Student Spotlight – Ellen
Ellen is an 8th grader at Churchill Center & School. In late January 2018, Ellen wrote an inspired letter to The Ellen DeGeneres Show.
In this letter, Ellen eloquently and passionately shared some of her courageous life – and learning – experiences.
Below is her heartfelt note…
I am an 8th grader at Churchill Center & School for students with Learning Disabilities in St. Louis, Missouri. Perhaps we share a name, but to emulate you would be nearly as impossible as every flower pot in the world sprouting legs, and learning to sing. I admire your wit, courage, and love of kindness for all people. You are a true role model to everyone. I have dyslexia and dysgraphia which affects my reading and writing skills.
Every student attending Churchill has a learning disability; our learning styles are different than other children. Having dyslexia or dysgraphia simply means that the brain is wired differently, which often results in high intelligence and creativity.
My dysgraphia means that I cannot write or type as fast as other people my age. My creative brain moves faster than my hands. Until recently in Missouri, the word dyslexia was forbidden to be used in public school systems. I am proud to say that two years ago I went to Jefferson City and helped get a law passed to increase help for the 1 in 5 children with dyslexia. Sadly, many children and adults view people with dyslexia as half-witted. I do not know what it is like to read fluently with ease, but over the years I have grasped small inklings of that feeling. Ellen, I know I am not a pithy writer, but please hang in there with me like an audience waiting for the punchline. My delivery may not be as smooth as yours but is a creative production of my dyslexic brain.
I have attended Churchill Center & School for a great deal of my childhood. When I first came to Churchill I was practically illiterate. The public school system tried to teach me to read and write, but the teachers did not have the specialized training necessary for me to be successful. It was nearly as effective as trying to teach a blind man too see by telling him what colors look like. Ergo, I was sent to Churchill, and within a month or so of attending, I could read and spell basic words. This is true for my classmates as well. Teachers here match their lessons to our individual learning styles and make the necessary accommodations for us to be successful. In addition, the classes are really small, no more than 9 students. Every day the students at Churchill get a 1 hour one on one session, called tutorial. The student is given specialized instruction in the area of their learning disability, in fact in these classrooms, miracles occur daily. In each room of the school hangs a placard with the Churchill Mission Statement. If anyone stopped to read it they would find the words to be true, “give high potential children with learning differences individual, remedial education and support they need to achieve and return to a traditional classroom. And foster greater understanding for all people with learning disabilities training other educators, supporting our family and enlightening in the community”.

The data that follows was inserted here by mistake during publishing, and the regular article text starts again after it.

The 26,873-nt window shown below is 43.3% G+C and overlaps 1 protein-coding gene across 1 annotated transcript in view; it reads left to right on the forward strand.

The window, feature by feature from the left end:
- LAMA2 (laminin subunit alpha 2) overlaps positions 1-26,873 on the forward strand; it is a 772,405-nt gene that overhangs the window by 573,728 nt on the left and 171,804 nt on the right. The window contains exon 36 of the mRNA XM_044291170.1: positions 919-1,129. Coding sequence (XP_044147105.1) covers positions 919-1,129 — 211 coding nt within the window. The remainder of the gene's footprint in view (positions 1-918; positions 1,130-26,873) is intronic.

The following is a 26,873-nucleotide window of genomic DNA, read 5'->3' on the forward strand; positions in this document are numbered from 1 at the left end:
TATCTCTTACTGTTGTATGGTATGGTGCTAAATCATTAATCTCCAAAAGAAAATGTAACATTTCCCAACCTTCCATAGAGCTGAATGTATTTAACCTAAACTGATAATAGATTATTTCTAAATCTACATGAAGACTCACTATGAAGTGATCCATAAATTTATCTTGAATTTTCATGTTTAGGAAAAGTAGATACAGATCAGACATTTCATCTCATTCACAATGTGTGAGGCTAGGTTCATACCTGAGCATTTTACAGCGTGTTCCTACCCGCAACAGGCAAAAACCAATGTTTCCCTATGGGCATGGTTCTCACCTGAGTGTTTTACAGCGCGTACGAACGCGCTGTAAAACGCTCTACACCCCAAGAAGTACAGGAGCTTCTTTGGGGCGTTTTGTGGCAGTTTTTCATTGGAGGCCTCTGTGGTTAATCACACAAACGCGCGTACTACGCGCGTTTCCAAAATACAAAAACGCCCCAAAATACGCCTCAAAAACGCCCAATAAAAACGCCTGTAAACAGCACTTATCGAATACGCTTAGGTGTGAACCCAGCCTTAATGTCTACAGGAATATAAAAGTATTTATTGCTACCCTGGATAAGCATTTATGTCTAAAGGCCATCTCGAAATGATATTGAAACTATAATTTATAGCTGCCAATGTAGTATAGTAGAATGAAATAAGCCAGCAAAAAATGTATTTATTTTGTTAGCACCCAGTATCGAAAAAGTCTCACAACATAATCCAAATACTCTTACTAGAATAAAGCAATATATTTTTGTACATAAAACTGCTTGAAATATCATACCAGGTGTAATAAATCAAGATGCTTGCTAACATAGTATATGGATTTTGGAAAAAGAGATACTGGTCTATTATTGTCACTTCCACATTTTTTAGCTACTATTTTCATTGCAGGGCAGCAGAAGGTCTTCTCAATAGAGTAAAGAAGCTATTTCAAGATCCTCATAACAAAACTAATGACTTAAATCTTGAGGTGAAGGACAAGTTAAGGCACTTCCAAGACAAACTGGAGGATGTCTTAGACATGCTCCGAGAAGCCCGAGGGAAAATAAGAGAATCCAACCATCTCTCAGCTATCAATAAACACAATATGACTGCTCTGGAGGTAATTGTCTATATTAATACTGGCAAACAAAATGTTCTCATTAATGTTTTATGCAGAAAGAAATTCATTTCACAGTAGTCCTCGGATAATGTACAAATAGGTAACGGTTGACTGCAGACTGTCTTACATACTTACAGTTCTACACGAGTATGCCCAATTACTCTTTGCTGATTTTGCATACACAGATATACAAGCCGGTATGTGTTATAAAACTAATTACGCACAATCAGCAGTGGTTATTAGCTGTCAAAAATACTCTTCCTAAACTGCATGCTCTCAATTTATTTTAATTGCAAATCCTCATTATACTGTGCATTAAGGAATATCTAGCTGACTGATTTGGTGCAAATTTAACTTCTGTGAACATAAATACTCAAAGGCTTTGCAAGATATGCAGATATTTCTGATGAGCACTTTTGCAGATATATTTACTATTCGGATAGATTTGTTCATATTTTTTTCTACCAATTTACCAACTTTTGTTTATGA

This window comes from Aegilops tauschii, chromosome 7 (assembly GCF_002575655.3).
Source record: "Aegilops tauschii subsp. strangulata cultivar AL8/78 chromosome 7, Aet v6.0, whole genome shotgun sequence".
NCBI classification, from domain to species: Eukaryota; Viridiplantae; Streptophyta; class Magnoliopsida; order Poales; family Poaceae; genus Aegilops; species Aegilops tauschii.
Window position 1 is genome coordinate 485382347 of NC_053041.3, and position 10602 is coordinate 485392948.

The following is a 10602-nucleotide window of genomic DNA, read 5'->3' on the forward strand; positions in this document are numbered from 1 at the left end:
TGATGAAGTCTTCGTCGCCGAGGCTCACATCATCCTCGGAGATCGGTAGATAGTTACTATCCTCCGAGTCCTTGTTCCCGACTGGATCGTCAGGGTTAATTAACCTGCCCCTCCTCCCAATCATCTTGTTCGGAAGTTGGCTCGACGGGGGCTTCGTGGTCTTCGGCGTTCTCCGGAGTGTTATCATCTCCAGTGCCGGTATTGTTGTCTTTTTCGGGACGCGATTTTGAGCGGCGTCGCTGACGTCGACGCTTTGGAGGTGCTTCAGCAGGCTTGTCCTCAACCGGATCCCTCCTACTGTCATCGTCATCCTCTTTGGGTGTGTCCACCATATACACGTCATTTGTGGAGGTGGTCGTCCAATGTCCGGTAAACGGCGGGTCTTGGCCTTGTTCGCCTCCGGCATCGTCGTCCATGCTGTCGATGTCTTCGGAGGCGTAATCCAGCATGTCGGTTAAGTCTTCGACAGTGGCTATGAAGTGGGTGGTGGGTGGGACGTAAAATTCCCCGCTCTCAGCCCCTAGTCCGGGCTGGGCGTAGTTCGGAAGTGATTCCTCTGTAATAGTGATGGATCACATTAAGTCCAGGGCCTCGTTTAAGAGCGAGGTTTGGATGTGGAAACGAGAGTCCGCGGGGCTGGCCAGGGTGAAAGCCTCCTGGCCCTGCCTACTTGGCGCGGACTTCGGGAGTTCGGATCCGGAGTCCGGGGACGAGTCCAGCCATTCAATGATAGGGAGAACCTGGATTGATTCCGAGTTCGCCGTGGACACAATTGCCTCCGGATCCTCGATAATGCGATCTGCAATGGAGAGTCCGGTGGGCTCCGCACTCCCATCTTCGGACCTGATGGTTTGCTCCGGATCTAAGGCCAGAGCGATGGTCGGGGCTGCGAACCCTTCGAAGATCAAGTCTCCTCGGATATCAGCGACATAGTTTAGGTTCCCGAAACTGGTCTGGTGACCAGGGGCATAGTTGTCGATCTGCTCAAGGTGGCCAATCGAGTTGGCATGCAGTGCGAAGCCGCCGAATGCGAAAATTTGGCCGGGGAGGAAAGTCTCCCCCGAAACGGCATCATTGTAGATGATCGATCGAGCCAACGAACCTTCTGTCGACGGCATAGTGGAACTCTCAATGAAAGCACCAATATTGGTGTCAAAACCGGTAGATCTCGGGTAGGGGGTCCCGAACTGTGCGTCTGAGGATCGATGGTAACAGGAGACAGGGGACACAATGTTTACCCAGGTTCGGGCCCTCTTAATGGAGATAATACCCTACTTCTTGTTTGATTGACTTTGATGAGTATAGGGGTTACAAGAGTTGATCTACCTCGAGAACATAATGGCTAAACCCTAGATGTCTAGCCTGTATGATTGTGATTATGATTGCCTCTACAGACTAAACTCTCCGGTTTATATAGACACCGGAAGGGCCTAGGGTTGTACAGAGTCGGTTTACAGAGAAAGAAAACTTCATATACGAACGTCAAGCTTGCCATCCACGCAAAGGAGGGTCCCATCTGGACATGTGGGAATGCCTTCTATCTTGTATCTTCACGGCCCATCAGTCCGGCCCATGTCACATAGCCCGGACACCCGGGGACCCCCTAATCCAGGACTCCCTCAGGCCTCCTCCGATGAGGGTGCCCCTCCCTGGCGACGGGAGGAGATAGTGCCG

All of this brings me back to our name, Ellen. The name Ellen is an Anglo-Saxon name meaning courage. I know you have shown a tremendous amount of courage to overcome hurdles in your life and your life story has really been inspiring to me over my lifetime. From one Ellen to another our, our life journeys have been different, but much like a dandelion is similar to an oak tree through photosynthesis we are similar through how our name describes us, COURAGEOUS. Being dyslexic and dysgraphic is not an easy path to walk, just as yours has not been an easy path to navigate. All roads have rocks and potholes slowing ones progress. Not everyone is able to get the help they need at places like Churchill, but those that do flourish. Time after time, I have watched you on television and frankly, you’ve always been a beacon in the dark, a visual reminder that humans can bring good to the world in this modern day. As you know it takes courage to stand up for what you truly believe in and I like, many other people, have tried to speak out for dyslexia in Missouri.
Churchill Center & School | 1021 Municipal Center Drive, St. Louis, MO 63131
We thank Ellen for her determination, motivation and COURAGE to share her story and advocate on behalf of herself and so many other students.